Vanguard Classical School will get another chance to fix governance problems, after the Aurora school board unanimously voted Tuesday to renew the school’s charter for two years.

The renewed charter school still must make many changes or risk a charter revocation at any point throughout the two years, including replacing its school board to add parents and eliminate board members who are affiliated with the company that the school contracts with.

Vanguard board members who were at the Tuesday meeting vowed to make all the required changes.

“We’re talking about that actively: how we can meet all of your expectations as quickly as possible,” said Robert Fulton, a Vanguard board member.

Vanguard board member Harsha Sekar said the school’s board will be independent from the company that it contracts with “very shortly.”

The Aurora school board could still revoke the charter if the conditions aren’t being met. Just last month the board voted to do just that with another school that the district said wasn’t meeting the needs of students with special needs.

In 2018 Aurora renewed Vanguard Classical School’s charter for just one year, because of concerns over the same conflicts of interest. Aurora Superintendent Rico Munn said he struggled with the renewal recommendation, due in December, because he first planned to recommend closure. Ultimately he said he chose to recommend renewal because the concerns do not extend to the education the school is providing students.

Vanguard, which first opened in 2007, has two campuses that serve more than 1,000 students in kindergarten through 12th grade.

Parents Tuesday night, and last month, asked the board to renew the charter. One father said he was planning to take his daughter out of the Aurora district if Vanguard didn’t exist. Many said their children with special needs found a safe place to learn at Vanguard.

Students and teachers said their school, which uses a classical model which lays out specific requirements of learning including a foundation of classical literature, is unique. One teacher talked about the school’s Latin classes, which aren’t offered in many schools.

“This school provides opportunities that the other schools just don’t have,” one grandfather of a student said.

Judy Ham, who is at the center of the district’s conflict-of-interest allegations, did not speak to the board.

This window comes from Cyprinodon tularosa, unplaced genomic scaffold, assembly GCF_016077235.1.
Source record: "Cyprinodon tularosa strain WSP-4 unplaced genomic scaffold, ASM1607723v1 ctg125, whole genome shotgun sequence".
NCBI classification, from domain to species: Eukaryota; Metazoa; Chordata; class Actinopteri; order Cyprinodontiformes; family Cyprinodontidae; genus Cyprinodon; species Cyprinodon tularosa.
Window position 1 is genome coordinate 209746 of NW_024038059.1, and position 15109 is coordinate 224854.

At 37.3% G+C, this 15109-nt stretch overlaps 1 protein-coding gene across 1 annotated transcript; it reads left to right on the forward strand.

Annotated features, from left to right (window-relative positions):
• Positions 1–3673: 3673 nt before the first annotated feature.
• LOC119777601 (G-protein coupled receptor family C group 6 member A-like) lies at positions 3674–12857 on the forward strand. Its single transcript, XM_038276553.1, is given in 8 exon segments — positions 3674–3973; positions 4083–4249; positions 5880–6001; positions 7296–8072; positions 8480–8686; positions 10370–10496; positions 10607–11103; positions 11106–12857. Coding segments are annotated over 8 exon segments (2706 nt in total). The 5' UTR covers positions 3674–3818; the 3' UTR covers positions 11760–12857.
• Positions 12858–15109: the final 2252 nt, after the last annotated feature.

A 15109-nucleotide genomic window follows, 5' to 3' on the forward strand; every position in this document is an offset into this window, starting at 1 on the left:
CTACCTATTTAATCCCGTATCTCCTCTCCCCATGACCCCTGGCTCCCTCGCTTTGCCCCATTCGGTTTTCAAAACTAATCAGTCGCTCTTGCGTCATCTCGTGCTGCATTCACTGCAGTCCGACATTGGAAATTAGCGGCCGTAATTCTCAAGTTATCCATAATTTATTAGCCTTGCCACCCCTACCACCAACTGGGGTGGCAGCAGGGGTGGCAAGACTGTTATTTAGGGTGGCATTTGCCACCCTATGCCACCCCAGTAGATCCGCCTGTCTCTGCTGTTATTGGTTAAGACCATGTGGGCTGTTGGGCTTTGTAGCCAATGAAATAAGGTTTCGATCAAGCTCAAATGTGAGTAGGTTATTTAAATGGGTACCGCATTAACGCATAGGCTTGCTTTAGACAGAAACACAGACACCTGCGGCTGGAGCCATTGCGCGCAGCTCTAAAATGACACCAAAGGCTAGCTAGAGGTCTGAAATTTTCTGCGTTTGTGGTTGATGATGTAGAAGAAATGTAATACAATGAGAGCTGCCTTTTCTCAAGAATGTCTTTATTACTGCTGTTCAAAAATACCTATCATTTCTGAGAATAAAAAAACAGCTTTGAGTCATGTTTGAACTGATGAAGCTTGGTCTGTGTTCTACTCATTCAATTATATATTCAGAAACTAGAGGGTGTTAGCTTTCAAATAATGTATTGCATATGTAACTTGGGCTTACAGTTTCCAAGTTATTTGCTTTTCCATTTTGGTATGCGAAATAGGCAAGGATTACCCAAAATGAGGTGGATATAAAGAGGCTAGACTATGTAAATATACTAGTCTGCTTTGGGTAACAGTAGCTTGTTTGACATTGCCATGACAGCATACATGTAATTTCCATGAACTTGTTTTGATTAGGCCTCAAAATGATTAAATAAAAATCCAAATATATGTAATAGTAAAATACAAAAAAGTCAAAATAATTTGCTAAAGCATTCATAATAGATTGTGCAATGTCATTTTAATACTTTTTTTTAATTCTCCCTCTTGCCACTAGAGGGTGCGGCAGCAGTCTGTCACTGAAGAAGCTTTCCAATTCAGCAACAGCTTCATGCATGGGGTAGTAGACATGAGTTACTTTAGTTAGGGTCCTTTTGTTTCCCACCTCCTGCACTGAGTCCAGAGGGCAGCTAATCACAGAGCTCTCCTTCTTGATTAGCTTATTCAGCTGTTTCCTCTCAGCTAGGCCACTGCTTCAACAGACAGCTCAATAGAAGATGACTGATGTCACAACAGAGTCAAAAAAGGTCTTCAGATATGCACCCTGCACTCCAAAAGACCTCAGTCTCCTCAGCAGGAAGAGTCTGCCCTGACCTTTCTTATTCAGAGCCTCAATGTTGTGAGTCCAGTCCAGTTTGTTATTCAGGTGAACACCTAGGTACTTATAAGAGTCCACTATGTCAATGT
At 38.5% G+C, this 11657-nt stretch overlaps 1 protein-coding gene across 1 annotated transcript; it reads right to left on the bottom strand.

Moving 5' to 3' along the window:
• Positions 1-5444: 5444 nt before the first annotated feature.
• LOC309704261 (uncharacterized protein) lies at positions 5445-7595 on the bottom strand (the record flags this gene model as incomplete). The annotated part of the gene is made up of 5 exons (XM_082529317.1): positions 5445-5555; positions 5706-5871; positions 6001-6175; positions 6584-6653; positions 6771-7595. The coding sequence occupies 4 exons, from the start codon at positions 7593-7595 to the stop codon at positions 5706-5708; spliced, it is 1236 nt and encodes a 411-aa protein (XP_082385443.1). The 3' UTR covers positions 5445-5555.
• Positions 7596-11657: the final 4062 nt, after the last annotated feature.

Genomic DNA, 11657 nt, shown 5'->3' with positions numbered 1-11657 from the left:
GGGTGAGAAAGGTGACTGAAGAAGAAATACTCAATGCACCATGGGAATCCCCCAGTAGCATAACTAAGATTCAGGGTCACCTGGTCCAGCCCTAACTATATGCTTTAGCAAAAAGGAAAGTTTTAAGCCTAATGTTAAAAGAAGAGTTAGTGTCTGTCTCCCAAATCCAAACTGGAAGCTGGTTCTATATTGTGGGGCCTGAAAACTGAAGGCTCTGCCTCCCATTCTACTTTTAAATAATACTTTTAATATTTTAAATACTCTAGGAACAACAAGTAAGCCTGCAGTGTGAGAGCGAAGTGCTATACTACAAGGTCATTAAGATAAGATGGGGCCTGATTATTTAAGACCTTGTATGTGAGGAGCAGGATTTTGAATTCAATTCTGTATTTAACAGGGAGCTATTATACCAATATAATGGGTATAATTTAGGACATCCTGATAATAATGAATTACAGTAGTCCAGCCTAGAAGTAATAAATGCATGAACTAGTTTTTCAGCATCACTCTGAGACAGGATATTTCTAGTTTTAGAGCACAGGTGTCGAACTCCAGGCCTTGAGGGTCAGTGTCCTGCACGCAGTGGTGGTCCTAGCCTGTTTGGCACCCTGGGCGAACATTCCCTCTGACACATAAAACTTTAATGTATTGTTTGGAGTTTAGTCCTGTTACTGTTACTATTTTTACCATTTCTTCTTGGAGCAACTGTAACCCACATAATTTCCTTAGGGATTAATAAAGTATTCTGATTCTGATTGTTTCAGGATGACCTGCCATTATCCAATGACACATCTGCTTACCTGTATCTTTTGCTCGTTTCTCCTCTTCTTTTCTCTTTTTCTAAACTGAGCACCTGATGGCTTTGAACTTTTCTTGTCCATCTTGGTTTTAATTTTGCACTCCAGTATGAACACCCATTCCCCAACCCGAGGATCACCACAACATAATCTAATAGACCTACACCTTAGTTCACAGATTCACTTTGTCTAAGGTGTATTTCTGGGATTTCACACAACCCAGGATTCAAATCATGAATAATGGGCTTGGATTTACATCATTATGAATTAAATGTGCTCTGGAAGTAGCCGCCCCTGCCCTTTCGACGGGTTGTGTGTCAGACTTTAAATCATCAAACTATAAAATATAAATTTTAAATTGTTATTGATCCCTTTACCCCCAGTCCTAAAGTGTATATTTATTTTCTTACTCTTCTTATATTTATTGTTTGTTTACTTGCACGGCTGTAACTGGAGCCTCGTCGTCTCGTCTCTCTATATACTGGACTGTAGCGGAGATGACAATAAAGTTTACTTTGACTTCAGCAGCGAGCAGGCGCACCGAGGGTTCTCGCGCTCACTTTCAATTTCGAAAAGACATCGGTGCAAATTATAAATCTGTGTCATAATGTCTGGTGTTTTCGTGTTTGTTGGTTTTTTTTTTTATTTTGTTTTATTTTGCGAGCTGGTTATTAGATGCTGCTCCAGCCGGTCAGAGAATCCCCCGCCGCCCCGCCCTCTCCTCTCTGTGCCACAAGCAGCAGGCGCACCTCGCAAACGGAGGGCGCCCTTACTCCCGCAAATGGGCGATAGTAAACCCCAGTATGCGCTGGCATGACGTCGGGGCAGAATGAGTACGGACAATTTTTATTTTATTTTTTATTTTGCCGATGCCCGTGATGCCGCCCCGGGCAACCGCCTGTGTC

The nonprofit Ability Connection Colorado opened the school in 2007. The organization, which provides education and programs for people with special needs, is led by CEO Ham, who also serves as the board president of Vanguard.

Since its opening, the school has paid the nonprofit for administrative work in human resources, risk management and nutrition and financial services.

District officials have repeatedly said that it is a conflict of interest for Ham to vote on or sign contracts between the nonprofit and the school. The district was also concerned that the contract with Ability Connection Colorado didn’t clearly list the services it was to provide to the school and wasn’t awarded through a competitive process.

Among a laundry list of other concerns is that the school hasn’t kept receipts for thousands of dollars in spending, that there are no term limits for board members, and that there are no records of the Vanguard board ever having voted on the contract to have ACCO manage so much of the school’s administration.

“Many of the agreements are executed by Judy Ham who serves both as president of the Vanguard Board and CEO of ACCO,” district documents state. “Furthermore, there are numerous conflicts of interests associated with signatories to these agreements. For example, the 2007 agreement includes signatures from both Judy Ham and her daughter.”

The district’s proposed renewal of Vanguard’s charter includes a long list of conditions to address the concerns and dates by which the changes must be made.

Among those, by April 1, Vanguard must develop and approve a policy that outlines limits for expenditures and what signatures would be required for approval. By May 20, Vanguard must amend its bylaws and restructure its board. By August, board members must be signed up for governance training.

The Aurora school board didn’t discuss its decision Tuesday. At a previous meeting when staff presented the recommendation, board members had questioned what gave district administrators confidence in the school’s ability to comply this time, and clarified that there was still a chance to revoke a charter if problems continued.

A crowded room of Vanguard supporters Tuesday cheered the board’s approval.